Nonfiction > Upton Sinclair, ed. > The Cry for Justice
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Upton Sinclair, ed. (1878–1968).
The Cry for Justice: An Anthology of the Literature of Social Protest.  1915.
 
The Souls of Black Folk

By W. E. Burghardt Du Bois

(Professor in the University of Atlanta, 1868–1963; a prominent advocate of the rights of his race)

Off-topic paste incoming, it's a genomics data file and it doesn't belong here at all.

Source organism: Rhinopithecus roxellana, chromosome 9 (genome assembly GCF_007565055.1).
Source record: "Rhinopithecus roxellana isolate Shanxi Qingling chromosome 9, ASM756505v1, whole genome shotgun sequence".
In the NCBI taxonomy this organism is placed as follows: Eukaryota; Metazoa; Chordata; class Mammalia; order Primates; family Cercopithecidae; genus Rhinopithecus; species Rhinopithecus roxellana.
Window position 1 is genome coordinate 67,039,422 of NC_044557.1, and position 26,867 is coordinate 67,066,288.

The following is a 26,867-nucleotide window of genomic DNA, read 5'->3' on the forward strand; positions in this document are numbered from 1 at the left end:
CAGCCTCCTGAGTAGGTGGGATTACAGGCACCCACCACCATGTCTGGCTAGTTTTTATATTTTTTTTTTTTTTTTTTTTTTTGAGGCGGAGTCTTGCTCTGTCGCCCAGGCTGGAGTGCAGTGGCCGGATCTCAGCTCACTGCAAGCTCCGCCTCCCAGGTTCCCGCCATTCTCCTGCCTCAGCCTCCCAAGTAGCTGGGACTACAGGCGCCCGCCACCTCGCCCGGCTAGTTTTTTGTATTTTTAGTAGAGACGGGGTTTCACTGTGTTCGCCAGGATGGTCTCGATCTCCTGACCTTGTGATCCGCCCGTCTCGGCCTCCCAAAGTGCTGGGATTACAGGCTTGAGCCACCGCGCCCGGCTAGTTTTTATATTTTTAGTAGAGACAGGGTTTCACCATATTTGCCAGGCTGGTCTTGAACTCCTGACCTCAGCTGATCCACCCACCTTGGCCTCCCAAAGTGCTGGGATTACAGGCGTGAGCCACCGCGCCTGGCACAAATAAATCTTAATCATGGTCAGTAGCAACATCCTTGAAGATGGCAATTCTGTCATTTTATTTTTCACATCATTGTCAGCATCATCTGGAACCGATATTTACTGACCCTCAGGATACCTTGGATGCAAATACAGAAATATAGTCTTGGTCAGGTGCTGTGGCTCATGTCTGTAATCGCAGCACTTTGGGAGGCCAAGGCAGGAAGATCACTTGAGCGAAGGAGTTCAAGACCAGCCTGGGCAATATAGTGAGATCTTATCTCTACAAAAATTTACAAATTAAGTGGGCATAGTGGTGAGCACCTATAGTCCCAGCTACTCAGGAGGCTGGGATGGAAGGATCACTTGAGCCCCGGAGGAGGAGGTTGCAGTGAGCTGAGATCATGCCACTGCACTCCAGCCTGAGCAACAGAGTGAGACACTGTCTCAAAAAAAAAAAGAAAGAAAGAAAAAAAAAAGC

IN the Black World, the Preacher and Teacher embodied once the ideals of this people,—the strife for another and a juster world, the vague dream of righteousness, the mystery of knowing; but today the danger is that these ideals, with their simple beauty and weird inspiration, will suddenly sink to a question of cash and a lust for gold. Here stands this black young Atalanta, girding herself for the race that must be run; and if her eyes be still toward the hills and sky as in the days of old, then we may look for noble running; but what if some ruthless or wily or even thoughtless Hippomenes lay golden apples before her? What if the negro people be wooed from a strife for righteousness, from a love of knowing, to regard dollars as the be-all and the end-all of life? What if to the Mammonism of America be added the rising Mammonism of the re-born South, and the Mammonism of this South be reinforced by the budding Mammonism of its half-awakened black millions? Whither, then, is the new-world quest of Goodness and Beauty and Truth gone glimmering?  1
 
 
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